Where the Wind Comes From
People and Houses
Tell Me
Driving - the old and the young
Dandy Lion
Camp Fires
Knots in May
The Itch
A Genetically Modified Poem
Night closes in
The Rain
Mid Fifties in 2000
In the blink of an eye
The Criminal Mind

List of 2007 stories

Camp Fires

The modern bushwalkers, with their dinky little stoves, miss all the atavistic pleasures of the campfire. Sure they can crawl into their space age tents, ignite the meth or gas or hexamine and have a brew within minutes and a hot meal in just a few more. But what then? What do they do for the rest of the evening before curling up in their rainbow hued sleeping bags? Read by the light of a 9 L E D head lamp? Listen to music on their I-pod? They certainly can't sit around the dying embers of a camp fire, chatting about past events and future trips. Sure they can sit and chat, but without the warm glow and smell of wood smoke, there is no focus point to stare into and dream as you discourse. Not like in my day.
I vividly remember my first walking trip to Cooks Beach on Freycinet Peninsular. We had only the most basic gear, but with a frypan, dehydes, bully beef, rice and a fire, we cooked up a meal that I can still taste 50 years later. The smoke got in eyes and up noses, but kept the mozzies at bay. Then there was my first trip with the caverneers. I knew a lot of them were Rover Scouts, so anticipated the obligatory camp fire, and geared up accordingly. Come the evening in a bush hut, and as I fronted up to the fireplace with tucker bag, billy and frypan I found they were all fiddling round trying to get their infamous "chuffers" going. So I had to go out and gather twigs, fern, bark and logs, and get a fire going. Either that or have a cold dinner. As soon as I had the wood burning nicely and a good bed of embers, the scouts all decided to abandon their smelly, noisy, and potentially lethal heat sources and take advantage of my creation. To this day, I believe that they only used the stoves in a spirit of keeping up with the latest trends. Fashion victims!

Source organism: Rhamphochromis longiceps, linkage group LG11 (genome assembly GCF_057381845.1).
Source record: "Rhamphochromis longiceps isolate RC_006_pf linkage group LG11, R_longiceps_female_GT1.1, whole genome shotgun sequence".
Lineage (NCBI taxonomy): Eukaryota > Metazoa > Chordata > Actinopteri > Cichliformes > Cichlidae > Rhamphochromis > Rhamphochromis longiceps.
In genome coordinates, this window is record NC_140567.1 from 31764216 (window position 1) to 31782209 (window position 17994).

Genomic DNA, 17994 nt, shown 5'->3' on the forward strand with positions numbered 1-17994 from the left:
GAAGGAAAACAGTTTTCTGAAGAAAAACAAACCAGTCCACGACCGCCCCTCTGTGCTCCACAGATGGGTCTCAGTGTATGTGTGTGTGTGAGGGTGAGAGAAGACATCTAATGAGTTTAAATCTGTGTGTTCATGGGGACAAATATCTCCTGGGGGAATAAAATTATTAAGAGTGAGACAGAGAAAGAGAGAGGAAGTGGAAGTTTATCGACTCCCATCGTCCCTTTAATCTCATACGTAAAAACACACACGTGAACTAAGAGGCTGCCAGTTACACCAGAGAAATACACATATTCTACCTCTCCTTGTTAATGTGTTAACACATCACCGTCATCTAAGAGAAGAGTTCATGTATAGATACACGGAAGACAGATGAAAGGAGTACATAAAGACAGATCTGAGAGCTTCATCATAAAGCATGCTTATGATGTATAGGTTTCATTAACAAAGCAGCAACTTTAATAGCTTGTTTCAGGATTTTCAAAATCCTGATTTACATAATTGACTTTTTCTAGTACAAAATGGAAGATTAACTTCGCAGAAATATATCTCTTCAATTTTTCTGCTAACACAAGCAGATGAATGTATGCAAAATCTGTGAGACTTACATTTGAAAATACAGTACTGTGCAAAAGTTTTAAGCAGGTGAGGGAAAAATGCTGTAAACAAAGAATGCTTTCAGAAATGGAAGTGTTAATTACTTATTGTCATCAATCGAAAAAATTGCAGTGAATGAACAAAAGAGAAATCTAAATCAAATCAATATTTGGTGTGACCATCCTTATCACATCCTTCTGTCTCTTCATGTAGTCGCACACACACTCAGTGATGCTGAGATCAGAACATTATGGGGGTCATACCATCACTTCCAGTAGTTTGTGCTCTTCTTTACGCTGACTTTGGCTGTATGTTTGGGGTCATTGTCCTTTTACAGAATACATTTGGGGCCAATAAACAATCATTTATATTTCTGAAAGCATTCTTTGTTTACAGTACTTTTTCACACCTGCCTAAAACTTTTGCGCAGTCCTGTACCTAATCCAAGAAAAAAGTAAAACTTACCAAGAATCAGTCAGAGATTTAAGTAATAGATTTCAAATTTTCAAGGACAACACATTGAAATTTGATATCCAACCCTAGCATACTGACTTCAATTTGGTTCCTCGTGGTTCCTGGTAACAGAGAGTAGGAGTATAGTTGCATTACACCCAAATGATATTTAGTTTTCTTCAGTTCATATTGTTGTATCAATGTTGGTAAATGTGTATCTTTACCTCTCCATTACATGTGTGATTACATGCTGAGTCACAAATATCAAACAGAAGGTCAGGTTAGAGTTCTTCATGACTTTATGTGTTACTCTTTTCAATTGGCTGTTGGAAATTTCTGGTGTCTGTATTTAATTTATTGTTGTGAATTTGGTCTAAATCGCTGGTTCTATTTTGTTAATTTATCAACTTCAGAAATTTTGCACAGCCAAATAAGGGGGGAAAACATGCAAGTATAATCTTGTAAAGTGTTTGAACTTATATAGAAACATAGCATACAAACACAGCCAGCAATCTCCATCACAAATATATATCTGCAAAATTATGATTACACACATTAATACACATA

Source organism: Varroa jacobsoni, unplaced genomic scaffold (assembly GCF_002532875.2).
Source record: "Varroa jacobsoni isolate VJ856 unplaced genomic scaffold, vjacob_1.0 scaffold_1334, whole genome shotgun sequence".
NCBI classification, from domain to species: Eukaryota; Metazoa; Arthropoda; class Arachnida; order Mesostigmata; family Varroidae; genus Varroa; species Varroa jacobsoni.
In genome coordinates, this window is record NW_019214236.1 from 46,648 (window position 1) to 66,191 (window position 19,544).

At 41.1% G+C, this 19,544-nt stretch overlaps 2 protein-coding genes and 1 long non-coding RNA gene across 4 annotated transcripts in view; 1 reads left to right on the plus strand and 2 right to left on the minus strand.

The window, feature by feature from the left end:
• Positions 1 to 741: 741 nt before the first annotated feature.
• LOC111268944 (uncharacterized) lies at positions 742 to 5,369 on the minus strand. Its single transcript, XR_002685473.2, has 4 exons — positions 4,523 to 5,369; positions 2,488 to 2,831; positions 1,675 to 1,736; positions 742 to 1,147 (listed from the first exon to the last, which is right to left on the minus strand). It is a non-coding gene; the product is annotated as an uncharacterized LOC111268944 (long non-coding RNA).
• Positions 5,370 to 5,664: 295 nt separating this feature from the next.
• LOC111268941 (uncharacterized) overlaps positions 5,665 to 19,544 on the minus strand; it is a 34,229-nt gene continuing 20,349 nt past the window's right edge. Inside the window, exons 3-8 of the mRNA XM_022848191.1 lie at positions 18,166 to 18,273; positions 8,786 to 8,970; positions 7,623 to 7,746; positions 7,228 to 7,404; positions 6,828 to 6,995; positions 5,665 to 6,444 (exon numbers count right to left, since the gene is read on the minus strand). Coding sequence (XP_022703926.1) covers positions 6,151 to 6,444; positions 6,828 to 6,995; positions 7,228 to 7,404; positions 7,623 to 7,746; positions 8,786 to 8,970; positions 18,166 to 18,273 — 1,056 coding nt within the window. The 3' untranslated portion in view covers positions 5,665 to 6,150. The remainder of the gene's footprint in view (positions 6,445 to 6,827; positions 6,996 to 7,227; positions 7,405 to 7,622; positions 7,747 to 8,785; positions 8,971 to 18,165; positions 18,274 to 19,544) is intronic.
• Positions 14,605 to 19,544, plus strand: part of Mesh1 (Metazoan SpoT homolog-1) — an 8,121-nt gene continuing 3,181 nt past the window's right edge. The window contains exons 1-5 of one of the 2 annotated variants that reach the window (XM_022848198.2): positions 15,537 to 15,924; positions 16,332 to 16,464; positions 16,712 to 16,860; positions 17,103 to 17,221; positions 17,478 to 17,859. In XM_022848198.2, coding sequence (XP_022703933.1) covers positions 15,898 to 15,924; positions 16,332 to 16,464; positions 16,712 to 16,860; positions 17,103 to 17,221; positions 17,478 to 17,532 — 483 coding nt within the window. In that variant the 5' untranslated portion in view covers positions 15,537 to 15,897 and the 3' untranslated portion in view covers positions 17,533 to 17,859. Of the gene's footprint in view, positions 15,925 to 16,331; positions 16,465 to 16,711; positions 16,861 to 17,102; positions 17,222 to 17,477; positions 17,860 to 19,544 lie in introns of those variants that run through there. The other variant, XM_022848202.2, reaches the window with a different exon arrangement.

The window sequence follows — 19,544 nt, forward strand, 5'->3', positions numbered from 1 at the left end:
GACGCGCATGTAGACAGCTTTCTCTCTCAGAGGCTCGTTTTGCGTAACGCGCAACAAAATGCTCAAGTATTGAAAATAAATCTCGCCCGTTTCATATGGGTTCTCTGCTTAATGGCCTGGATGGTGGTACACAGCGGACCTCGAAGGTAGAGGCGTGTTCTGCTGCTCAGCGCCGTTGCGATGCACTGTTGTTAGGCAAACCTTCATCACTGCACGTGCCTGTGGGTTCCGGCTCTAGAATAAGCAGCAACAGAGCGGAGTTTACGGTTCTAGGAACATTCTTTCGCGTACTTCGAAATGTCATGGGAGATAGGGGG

One truly memorable trip, four of us trooped across the Ben Lomond plateau for a whole day in fog. Late in the afternoon the fog turned to drizzle, gradually increasing in intensity. We located an overhanging cliff which provided sufficient shelter to set up a campfire. There was plenty of dry wood and soon a cheerful crackling blaze was going hard up against the rock face. Bad move. The rock was full of minute water filled cracks. The water turned rapidly into steam, and the rock started to disintegrate. Explosively! Bits of hot, sharp-edged rock came zooming out of the immediate vicinity of the fire, and we were rapidly forced to take cover. And what was the cover? Boulders big enough to shield us, but out in the downpour.
Then there was the time in the South West when we were woken at piccaninny daylight by a typical Cox Bight shower. Forced out of my fart sack by hydraulic pressure, I decided to stay up and do everybody a favour and make up a brew. I put my acquired skills to work and collected dry twigs from branches of standing trees, split a few with the indispensible sheath knife and made a small pile over a candle stub. Lit the candle, got the kindling going, removed the candle, added more and bigger sticks, blew into the core of the fire using my drinking tube, a length of PVC piping with copper tubing nozzle. Hung the billy and had it boiling in minutes, Handful of tea and a couple of swings, and then called "Tea's up". "Bugger off Brownie" was the mildest suggestion.
Once I was forced to ignore fire regulations and light a campfire in a National Park. It was at the end of a hard, cold, wet day. I was experiencing the first symptoms of exposure. I needed food and warmth. When I tried to get my meth stove working I found my fuel had been contaminated with water. Shaking and shivering I gathered kindling and sticks, and managed to get a fire going. Two big cups of soup and a pan of dehyde stew later, in my bag with a cup of sweet coffee; I was well on the recovery trail.
Somewhere under my house is a battered frypan with a hollow handle. This is my campfire pan. I would shove a suitable stick into the handle and sit a couple of feet away from the fire. No burned knuckles, no balancing the pan on unstable foundations. Modern methods are great when you need to do your cooking in a tent, but I treasure my evenings spent beside a campfire.

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